“Why are you sleeping? Rise and pray that you may not enter into temptation?”
“Judas, would you betray the Son of Man with a kiss?”
“Have you come out as against a Robber with swords and clubs?”
Luke 22:46, 48, 52 (ESV)
Apologists often act as the ‘answer’ people. We search out tough questions people are asking and we meet them there with a ready answer. After all, is that not what 1 Peter 3:15-16 is all about, giving an answer? Well, yes and no. It’s very important that Christians anticipate some of the key questions that are liable to come up, and have at least some preliminary answers in mind. But oftentimes a good question is the best answer. Questions are valuable tools in our reportoire for several reasons. First, it allows the other person to talk. People love to talk about themselves, and they generally like you better when you show interest in hearing them talk. Also, second, while they’re talking you can seek to understand them better, listen hard, and find commonalities. These will be especially helpful if they come to trust you enough to hear what you have to say later. While listening, you can better aim your next response so that it addresses them appropriately. Third, questions allow the other person to discover a truth for themselves. People generally don’t like being told what to do or what to think. But they can arrive at that same conclusion sometimes, by offering an interesting question. Fourth, questions reflect patience and humility. Instead of jumping into your “hurry-up” offense reciting your memorized spiel, let the other person try to solve a core problem on their own. They probably aren’t going to get as much information as you want to offer, but they are likely to learn more and be more interested in it if they’ve discovered it themselves. Fifth, questions like “Why do you ask?” and “Would you clarify?” can help you get a clearer sense of what they are trying to find out. Sometimes people intend something different than what they are asking. Sixth, questions keep you from steamrolling them in a one-side monologue. Seventh, questions can put you and the other person on the same side, trying to join them in solving a common problem. Eighth, questions can “take the edge off.” Our apologetic talk is often an aggressive attack when it would work much better as an inviting conversation.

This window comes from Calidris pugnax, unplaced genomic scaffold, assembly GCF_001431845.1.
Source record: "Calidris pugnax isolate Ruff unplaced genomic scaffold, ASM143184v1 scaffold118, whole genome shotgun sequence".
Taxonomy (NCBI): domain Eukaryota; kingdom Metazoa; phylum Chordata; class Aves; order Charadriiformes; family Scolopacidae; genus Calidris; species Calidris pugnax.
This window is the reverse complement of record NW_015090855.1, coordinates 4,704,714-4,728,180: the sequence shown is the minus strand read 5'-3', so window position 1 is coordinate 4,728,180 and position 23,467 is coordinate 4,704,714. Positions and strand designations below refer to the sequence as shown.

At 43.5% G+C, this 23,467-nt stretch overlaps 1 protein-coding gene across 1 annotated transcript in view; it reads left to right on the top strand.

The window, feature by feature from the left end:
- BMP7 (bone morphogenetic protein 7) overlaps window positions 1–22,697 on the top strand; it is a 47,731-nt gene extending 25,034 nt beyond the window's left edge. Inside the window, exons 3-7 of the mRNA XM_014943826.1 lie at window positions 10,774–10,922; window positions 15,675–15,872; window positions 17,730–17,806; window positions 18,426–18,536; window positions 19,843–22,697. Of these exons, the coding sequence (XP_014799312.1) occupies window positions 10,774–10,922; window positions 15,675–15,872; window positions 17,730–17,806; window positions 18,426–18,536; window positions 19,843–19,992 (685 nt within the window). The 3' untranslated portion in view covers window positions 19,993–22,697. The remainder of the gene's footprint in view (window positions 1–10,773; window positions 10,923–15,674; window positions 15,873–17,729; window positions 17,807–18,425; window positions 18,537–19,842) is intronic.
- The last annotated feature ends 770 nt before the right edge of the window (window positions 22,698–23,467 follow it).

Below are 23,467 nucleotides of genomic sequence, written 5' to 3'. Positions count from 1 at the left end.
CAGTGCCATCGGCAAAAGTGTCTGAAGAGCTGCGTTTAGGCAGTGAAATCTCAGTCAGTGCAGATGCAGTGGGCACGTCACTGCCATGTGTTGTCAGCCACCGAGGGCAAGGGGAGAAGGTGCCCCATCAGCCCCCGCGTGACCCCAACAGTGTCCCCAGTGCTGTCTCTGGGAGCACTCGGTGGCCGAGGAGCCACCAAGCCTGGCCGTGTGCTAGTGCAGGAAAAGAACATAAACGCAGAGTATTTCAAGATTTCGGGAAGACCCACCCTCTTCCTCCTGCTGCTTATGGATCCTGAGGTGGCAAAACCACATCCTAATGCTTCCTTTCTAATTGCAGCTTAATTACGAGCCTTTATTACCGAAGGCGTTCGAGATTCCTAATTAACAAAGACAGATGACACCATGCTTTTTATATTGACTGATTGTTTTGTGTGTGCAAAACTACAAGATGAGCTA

This question method is not terribly original. You may know it as the “Colombo Tactic” (Greg Koukle’s Tactics) or the “Socratic Method” (Socrates’ preferred means of discourse). But it can be traced back, as well, to Jesus himself. The night of Jesus’ arrest, He models a precise use of questions. When he could have shouted, “You idiots! Quit sleeping!” or “Judas, don’t kiss me you traitor,” or “You villains shouldn’t be arresting me.” Instead, Jesus asks a question in each case which challenges them to reflect on their behavior. This verbal move might seem less pointed but it’s actually more penetrating. His words aren’t punishing them, instead it lets the people do that themselves. Their own self-reflection reminds them of how they’ve gone wrong. Jesus’s point is better made because of the questions. Apologists would do well to master the art of asking good questions.